Scary Extension

I just installed an extension recommended by a website. I then restarted Firefox, and looked at the extension Preferences. They were so numerous and extensive and detailed that I felt I couldn’t be sure what this extension was actually going to do to my browsing experience. I foresaw my browser changing in tiny, quirky ways and not being able to track down why – or, worse, not knowing which exact checkbox to click to restore normality.

So, without even trying out any of its purported features, I immediately uninstalled it.

Can anyone guess which extension can inspire such fear even in a fairly geeky person like me?

36 thoughts on “Scary Extension

  1. NoScript (3 tabs of options – mostly never had to tweak it)?

    FasterFox (7 tabs of options – never felt the need to download)?

  2. As an extension author, preference bloat is an extremely difficult challenge. Users always complain when a particular feature they don’t quite like isn’t configurable, so adding an option controlling it seems like a good idea, you’re keeping users happy right? Then of course you end up with the mess of options so no-one knows how to do anything and doesn’t use your extension. But oddly you don’t tend to get complaints about that so much.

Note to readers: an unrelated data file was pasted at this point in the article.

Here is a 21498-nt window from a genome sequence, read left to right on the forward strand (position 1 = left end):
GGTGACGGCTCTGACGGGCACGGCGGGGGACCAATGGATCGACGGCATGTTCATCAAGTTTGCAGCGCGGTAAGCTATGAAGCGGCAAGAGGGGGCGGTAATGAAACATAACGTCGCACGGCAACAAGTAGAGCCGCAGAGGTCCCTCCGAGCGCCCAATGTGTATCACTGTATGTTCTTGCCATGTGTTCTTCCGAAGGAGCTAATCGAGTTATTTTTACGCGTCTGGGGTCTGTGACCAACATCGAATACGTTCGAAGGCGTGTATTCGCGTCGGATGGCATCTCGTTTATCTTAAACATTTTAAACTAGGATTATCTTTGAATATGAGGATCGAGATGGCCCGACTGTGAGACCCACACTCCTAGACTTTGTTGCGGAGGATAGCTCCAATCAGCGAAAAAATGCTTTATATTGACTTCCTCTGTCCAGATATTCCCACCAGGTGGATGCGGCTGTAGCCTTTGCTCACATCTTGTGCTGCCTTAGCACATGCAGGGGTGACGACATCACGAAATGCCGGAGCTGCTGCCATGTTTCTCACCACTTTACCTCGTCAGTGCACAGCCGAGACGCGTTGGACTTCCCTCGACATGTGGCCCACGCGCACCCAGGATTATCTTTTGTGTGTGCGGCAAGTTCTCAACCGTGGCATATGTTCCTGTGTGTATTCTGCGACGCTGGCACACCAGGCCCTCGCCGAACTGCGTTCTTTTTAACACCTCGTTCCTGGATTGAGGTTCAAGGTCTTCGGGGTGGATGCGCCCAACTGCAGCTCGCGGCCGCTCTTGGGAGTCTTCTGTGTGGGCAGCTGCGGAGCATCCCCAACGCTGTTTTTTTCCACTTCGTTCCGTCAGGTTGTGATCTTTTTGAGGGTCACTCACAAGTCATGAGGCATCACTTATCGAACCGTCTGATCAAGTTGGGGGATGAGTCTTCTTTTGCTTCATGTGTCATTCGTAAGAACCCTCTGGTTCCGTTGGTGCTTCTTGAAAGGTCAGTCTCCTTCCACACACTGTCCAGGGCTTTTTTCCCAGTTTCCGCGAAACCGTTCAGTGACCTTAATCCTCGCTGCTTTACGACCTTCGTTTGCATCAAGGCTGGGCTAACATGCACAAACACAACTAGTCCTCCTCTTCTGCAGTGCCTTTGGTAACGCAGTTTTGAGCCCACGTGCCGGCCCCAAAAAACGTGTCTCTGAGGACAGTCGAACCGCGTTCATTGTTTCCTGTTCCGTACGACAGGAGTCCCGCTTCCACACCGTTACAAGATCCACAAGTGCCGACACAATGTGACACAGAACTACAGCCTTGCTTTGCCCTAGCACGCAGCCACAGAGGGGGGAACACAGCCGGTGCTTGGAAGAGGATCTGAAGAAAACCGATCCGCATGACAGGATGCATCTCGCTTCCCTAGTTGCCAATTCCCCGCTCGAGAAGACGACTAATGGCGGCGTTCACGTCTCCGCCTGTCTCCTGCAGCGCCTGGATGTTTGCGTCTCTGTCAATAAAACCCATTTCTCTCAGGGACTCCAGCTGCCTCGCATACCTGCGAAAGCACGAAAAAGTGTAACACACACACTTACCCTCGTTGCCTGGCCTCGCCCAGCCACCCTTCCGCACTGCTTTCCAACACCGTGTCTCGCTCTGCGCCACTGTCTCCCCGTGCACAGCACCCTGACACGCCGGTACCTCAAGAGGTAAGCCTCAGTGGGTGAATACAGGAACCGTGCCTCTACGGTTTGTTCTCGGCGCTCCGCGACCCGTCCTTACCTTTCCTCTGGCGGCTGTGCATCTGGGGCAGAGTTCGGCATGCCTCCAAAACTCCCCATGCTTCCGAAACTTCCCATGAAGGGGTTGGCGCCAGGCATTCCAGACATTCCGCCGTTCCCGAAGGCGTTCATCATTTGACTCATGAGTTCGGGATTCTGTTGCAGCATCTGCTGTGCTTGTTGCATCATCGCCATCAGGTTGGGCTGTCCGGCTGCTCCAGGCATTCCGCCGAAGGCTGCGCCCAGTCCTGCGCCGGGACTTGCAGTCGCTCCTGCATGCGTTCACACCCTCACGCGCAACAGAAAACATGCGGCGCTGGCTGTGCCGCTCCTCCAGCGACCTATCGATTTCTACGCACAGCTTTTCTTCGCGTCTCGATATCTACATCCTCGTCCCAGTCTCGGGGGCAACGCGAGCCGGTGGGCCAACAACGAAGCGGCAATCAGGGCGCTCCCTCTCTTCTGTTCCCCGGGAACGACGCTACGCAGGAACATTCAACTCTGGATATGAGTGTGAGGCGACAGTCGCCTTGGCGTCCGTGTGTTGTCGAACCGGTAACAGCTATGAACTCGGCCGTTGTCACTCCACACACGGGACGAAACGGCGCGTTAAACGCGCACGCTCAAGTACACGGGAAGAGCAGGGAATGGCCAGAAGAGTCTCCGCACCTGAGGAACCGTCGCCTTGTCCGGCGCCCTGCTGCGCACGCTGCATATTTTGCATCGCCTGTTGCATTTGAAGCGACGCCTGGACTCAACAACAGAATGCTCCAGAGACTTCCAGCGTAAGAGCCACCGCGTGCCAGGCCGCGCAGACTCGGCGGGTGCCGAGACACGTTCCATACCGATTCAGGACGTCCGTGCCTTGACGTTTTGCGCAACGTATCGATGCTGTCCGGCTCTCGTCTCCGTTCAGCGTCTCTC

So the moral is, if you don’t want to deal with user complaints, give them every option under the sun so they don’t use your extension at all ;)

    No seriously the point is that it’s a big challenge deciding where to draw the line, I know I have a habit of going to far and have been drastically dragged back to reality in the past.

  3. I think that it’s OK to have preferences holding most (if not all) configurable options for an extension, but I don’t think it’s necessary to have a UI option for all of them.
    Advanced users know about about:config, so you can always refer them to that. Your Options window should only have the things that your regular (let’s say beginner to intermediate) users would like to change.
    My 2 cents.

  4. Yes, Tab Mix Plus was my first thought as well. But it might be Fasterfox as well, this extension is extremely dangerous IMO.

    @Phil: Adblock Plus has a total of 6 options and one of them will be removed in the next release. This doesn’t really qualify I think. I was very careful to keep the number of configuration options low and not give into suggestions to add yet another optional quirk.